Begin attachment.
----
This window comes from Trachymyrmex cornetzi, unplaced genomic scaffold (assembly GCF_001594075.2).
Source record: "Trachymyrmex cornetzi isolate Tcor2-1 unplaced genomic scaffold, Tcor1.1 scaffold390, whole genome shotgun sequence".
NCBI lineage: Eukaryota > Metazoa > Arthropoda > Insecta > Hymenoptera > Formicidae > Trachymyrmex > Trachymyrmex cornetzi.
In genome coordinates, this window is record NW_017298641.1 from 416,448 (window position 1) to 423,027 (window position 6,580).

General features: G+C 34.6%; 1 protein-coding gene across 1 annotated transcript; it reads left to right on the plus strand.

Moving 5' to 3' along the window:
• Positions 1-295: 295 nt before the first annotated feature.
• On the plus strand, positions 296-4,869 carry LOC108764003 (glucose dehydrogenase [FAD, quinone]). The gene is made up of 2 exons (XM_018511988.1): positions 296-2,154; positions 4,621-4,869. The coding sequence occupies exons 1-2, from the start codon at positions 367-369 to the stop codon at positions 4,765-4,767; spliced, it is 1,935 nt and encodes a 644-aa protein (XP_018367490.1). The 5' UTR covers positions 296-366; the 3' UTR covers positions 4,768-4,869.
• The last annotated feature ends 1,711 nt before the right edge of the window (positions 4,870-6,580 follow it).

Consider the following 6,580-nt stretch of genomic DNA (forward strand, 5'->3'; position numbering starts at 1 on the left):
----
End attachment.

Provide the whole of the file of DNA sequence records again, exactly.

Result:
This window comes from Trachymyrmex cornetzi, unplaced genomic scaffold (assembly GCF_001594075.2).
Source record: "Trachymyrmex cornetzi isolate Tcor2-1 unplaced genomic scaffold, Tcor1.1 scaffold390, whole genome shotgun sequence".
NCBI lineage: Eukaryota > Metazoa > Arthropoda > Insecta > Hymenoptera > Formicidae > Trachymyrmex > Trachymyrmex cornetzi.
In genome coordinates, this window is record NW_017298641.1 from 416,448 (window position 1) to 423,027 (window position 6,580).

General features: G+C 34.6%; 1 protein-coding gene across 1 annotated transcript; it reads left to right on the plus strand.

Moving 5' to 3' along the window:
• Positions 1-295: 295 nt before the first annotated feature.
• On the plus strand, positions 296-4,869 carry LOC108764003 (glucose dehydrogenase [FAD, quinone]). The gene is made up of 2 exons (XM_018511988.1): positions 296-2,154; positions 4,621-4,869. The coding sequence occupies exons 1-2, from the start codon at positions 367-369 to the stop codon at positions 4,765-4,767; spliced, it is 1,935 nt and encodes a 644-aa protein (XP_018367490.1). The 5' UTR covers positions 296-366; the 3' UTR covers positions 4,768-4,869.
• The last annotated feature ends 1,711 nt before the right edge of the window (positions 4,870-6,580 follow it).

Consider the following 6,580-nt stretch of genomic DNA (forward strand, 5'->3'; position numbering starts at 1 on the left):